An ambitious and innovative experiment in conservation and tourism is under way at six World Heritage sites across the globe: two in Mexico, two in Indonesia, and one each in Guatemala and Honduras. RARE Center for Tropical Conservation, a US-based nonprofit group, has teamed up with the United Nations Environmental Programme (UNEP), the World Heritage Centre of the United Nations Educational, Scientific, and Cultural Organization (UNESCO), the United Nations Foundation, and a team of collaborators at each site to try to ensure that tourism will benefit both the people living outside each park and the biodiversity within. UNESCO is the organization that designates World Heritage Sites, on the basis of their “outstanding universal value.” There are 721 sites in 124 countries.
The objectives of the four-year project are far-reaching but straight-forward: increase revenue generated from tourism at each site; build park managers’ skills so they can use tourism to support conservation; increase local awareness; help local managers develop tourism marketing strategies; and provide local economic incentives for conservation.
These goals are challenging enough, but the project, called the World Heritage Partnership, has even more audacious ambitions. Project managers are involving as many stakeholders as possible, actually listening to their feedback and incorporating their comments into the project workplan, scrutinizing and documenting progress and setbacks, and will use the lessons learned to change the direction and management of the project, if needed. With a total of $2.5 million from the United Nations Foundation, the United Nations Fund for International Partnerships, and the Aveda Corporation, World Heritage Partnership staff is following a very deliberate, often challenging process called “adaptive management.”
Maureen Cunningham, who directs the Partnership project for RARE Center, explains that the first steps in adaptive management involve in-depth research of each site, followed by “set-up” visits. Staff visits and explains project goals to as many of the key players in each site as possible, including government officials in capital cities, plus parks managers, local conservation groups, and community leaders. These key players are then invited to participate in a “vision workshop,” where they together identify the main threats to the protected area and discuss what might be done to diminish each threat. From this meeting, RARE Center drafts a preliminary project model of the threats and the social and economic factors that contribute to them. This entire hypothesis is then tested in the field.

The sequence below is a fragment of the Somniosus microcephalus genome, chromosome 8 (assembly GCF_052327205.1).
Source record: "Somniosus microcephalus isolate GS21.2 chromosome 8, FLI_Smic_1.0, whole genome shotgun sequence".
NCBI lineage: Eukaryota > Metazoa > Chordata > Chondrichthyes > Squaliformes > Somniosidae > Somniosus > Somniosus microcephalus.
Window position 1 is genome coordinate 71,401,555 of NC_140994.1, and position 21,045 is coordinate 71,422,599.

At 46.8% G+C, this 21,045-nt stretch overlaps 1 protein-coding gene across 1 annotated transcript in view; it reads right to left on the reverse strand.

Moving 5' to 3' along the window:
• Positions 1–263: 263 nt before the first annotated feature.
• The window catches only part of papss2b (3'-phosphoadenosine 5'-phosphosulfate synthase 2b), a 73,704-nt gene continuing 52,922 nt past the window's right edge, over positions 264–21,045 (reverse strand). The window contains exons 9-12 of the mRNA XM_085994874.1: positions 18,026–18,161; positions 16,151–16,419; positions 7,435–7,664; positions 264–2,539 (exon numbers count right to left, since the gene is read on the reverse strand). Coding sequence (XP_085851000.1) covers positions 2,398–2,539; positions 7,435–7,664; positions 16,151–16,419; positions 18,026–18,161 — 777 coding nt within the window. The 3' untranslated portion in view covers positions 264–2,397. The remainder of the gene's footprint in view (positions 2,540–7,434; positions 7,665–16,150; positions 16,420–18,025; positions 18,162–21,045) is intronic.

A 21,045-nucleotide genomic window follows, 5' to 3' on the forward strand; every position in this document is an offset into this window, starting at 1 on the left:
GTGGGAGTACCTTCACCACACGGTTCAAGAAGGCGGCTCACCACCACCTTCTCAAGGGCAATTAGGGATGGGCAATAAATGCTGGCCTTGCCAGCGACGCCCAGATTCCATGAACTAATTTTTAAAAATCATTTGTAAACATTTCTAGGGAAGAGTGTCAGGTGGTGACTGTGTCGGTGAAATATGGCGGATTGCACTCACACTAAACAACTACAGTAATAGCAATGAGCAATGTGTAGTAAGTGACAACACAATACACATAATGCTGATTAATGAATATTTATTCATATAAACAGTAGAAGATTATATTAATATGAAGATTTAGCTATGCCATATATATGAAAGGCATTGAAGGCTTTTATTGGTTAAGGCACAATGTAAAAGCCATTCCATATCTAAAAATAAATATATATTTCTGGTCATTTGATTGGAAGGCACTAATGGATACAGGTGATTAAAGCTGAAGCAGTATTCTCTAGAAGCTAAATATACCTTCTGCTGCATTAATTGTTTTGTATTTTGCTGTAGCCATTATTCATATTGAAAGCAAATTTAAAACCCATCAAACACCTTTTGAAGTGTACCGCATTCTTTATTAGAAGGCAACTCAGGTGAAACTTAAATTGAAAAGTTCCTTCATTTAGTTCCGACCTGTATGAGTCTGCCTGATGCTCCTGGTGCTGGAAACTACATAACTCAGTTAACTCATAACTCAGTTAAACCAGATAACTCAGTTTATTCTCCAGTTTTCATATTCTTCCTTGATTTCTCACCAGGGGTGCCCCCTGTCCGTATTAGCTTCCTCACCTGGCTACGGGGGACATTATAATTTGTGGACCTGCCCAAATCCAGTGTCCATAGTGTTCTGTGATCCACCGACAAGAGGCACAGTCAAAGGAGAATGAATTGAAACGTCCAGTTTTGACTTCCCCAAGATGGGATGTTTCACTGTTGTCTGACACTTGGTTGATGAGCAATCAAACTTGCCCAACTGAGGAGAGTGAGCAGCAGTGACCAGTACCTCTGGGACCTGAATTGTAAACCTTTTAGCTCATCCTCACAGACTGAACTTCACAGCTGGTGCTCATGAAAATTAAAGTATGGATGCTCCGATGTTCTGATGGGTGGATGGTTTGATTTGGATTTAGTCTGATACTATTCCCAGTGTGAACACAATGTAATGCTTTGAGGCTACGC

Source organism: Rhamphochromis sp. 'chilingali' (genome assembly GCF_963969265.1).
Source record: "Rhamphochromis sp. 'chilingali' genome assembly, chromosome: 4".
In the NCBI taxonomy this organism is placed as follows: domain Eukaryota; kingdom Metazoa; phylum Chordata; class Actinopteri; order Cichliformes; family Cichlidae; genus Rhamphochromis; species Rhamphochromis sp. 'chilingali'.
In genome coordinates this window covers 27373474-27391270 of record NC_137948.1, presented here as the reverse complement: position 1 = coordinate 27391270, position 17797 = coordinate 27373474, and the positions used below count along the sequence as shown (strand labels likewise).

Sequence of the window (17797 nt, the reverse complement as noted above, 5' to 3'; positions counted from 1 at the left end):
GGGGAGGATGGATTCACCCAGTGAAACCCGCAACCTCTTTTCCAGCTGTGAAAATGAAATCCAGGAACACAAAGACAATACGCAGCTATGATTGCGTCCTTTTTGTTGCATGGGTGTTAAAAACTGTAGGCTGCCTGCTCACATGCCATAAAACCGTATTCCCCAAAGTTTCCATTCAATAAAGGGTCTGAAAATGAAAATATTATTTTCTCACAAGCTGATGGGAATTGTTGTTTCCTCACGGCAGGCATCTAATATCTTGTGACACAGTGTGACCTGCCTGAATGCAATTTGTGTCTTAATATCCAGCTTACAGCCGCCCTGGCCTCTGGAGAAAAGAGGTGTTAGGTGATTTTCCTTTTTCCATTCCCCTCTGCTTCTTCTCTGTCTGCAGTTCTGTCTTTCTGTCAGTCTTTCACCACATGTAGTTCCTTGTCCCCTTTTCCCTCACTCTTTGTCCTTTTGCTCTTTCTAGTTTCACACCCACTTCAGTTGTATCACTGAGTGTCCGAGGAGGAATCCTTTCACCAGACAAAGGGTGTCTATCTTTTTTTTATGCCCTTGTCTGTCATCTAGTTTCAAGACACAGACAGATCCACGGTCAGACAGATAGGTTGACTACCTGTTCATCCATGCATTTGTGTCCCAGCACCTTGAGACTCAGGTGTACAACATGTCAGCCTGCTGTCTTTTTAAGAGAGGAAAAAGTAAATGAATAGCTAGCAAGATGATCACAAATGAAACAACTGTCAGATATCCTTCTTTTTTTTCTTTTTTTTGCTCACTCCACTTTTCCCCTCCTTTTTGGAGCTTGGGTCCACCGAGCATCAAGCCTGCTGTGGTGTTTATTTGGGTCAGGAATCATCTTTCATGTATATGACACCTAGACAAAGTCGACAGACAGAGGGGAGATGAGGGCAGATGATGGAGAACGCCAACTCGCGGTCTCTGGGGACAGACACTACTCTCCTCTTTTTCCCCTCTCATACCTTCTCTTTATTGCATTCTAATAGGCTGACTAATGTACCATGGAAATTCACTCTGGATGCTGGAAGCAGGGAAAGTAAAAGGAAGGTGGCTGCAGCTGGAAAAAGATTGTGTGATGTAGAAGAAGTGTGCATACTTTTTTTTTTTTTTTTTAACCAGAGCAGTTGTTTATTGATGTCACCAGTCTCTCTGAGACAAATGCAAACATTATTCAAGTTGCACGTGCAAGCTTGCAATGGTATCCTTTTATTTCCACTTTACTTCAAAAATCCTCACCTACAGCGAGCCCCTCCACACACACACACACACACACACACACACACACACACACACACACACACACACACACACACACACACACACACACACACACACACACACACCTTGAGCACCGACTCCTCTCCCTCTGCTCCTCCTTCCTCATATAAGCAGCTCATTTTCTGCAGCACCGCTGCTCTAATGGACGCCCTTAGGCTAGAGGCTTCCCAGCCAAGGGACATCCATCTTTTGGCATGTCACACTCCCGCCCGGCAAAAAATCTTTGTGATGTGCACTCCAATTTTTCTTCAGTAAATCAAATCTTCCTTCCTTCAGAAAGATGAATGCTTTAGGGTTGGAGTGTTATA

Claudia Virgen, RARE Center’s national director in Mexico, recently finished field-testing a project model for the Sian Ka’an Biosphere Reserve, 1.3 million acres of forests, lagoons, wetlands and mangroves in Quintana Roo state, just south of Cancún. She talked to many people involved in the management of the reserve and whose lives and livelihoods are affected by it to see if the threats and response strategies outlined during the vision workshop were really on target and practical. This feedback helped shape a workplan, which Virgen sent to everyone who attended the first workshop. Now she’s busy incorporating everyone’s comments into a final plan of action to effectively link tourism, conservation, and community benefits in Sian Ka’an.